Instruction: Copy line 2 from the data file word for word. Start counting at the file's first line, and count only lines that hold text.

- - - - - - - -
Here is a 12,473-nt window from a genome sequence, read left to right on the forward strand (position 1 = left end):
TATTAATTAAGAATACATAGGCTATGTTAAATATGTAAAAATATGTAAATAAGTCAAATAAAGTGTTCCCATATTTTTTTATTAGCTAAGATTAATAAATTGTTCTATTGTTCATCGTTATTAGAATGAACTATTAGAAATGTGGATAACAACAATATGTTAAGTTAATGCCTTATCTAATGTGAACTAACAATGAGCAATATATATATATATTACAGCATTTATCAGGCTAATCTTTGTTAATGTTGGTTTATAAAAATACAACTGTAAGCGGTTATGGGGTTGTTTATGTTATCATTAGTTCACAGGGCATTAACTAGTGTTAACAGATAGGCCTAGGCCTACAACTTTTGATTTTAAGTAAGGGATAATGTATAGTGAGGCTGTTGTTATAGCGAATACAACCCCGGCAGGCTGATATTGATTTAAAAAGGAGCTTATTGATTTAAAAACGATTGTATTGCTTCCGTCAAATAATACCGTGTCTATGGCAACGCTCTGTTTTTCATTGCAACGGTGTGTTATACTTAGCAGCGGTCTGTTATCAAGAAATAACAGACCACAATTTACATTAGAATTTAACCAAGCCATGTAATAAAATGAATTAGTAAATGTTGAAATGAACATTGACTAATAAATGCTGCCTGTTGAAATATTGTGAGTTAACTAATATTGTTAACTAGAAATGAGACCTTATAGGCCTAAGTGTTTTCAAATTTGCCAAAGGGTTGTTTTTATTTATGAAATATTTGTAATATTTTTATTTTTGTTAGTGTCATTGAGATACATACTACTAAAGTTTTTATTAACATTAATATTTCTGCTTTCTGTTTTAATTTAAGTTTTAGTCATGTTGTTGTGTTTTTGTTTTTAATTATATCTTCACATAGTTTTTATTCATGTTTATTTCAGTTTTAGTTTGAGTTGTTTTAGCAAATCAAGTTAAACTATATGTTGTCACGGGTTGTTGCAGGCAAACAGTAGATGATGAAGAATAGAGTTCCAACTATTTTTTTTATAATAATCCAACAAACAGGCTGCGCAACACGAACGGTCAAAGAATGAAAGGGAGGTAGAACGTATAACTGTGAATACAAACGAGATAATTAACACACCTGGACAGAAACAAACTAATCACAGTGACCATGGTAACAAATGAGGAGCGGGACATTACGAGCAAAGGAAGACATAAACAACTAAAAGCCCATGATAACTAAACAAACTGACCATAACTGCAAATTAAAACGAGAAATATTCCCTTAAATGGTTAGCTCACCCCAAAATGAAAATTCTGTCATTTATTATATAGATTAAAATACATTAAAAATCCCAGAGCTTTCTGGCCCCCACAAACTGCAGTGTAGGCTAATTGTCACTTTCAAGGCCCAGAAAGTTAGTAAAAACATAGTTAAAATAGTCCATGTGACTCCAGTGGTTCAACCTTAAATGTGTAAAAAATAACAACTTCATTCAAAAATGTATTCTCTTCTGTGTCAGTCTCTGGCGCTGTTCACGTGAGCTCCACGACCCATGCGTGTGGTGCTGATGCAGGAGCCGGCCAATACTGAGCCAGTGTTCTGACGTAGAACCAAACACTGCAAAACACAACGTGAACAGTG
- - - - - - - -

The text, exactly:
TATTAATTAAGAATACATAGGCTATGTTAAATATGTAAAAATATGTAAATAAGTCAAATAAAGTGTTCCCATATTTTTTTATTAGCTAAGATTAATAAATTGTTCTATTGTTCATCGTTATTAGAATGAACTATTAGAAATGTGGATAACAACAATATGTTAAGTTAATGCCTTATCTAATGTGAACTAACAATGAGCAATATATATATATATTACAGCATTTATCAGGCTAATCTTTGTTAATGTTGGTTTATAAAAATACAACTGTAAGCGGTTATGGGGTTGTTTATGTTATCATTAGTTCACAGGGCATTAACTAGTGTTAACAGATAGGCCTAGGCCTACAACTTTTGATTTTAAGTAAGGGATAATGTATAGTGAGGCTGTTGTTATAGCGAATACAACCCCGGCAGGCTGATATTGATTTAAAAAGGAGCTTATTGATTTAAAAACGATTGTATTGCTTCCGTCAAATAATACCGTGTCTATGGCAACGCTCTGTTTTTCATTGCAACGGTGTGTTATACTTAGCAGCGGTCTGTTATCAAGAAATAACAGACCACAATTTACATTAGAATTTAACCAAGCCATGTAATAAAATGAATTAGTAAATGTTGAAATGAACATTGACTAATAAATGCTGCCTGTTGAAATATTGTGAGTTAACTAATATTGTTAACTAGAAATGAGACCTTATAGGCCTAAGTGTTTTCAAATTTGCCAAAGGGTTGTTTTTATTTATGAAATATTTGTAATATTTTTATTTTTGTTAGTGTCATTGAGATACATACTACTAAAGTTTTTATTAACATTAATATTTCTGCTTTCTGTTTTAATTTAAGTTTTAGTCATGTTGTTGTGTTTTTGTTTTTAATTATATCTTCACATAGTTTTTATTCATGTTTATTTCAGTTTTAGTTTGAGTTGTTTTAGCAAATCAAGTTAAACTATATGTTGTCACGGGTTGTTGCAGGCAAACAGTAGATGATGAAGAATAGAGTTCCAACTATTTTTTTTATAATAATCCAACAAACAGGCTGCGCAACACGAACGGTCAAAGAATGAAAGGGAGGTAGAACGTATAACTGTGAATACAAACGAGATAATTAACACACCTGGACAGAAACAAACTAATCACAGTGACCATGGTAACAAATGAGGAGCGGGACATTACGAGCAAAGGAAGACATAAACAACTAAAAGCCCATGATAACTAAACAAACTGACCATAACTGCAAATTAAAACGAGAAATATTCCCTTAAATGGTTAGCTCACCCCAAAATGAAAATTCTGTCATTTATTATATAGATTAAAATACATTAAAAATCCCAGAGCTTTCTGGCCCCCACAAACTGCAGTGTAGGCTAATTGTCACTTTCAAGGCCCAGAAAGTTAGTAAAAACATAGTTAAAATAGTCCATGTGACTCCAGTGGTTCAACCTTAAATGTGTAAAAAATAACAACTTCATTCAAAAATGTATTCTCTTCTGTGTCAGTCTCTGGCGCTGTTCACGTGAGCTCCACGACCCATGCGTGTGGTGCTGATGCAGGAGCCGGCCAATACTGAGCCAGTGTTCTGACGTAGAACCAAACACTGCAAAACACAACGTGAACAGTG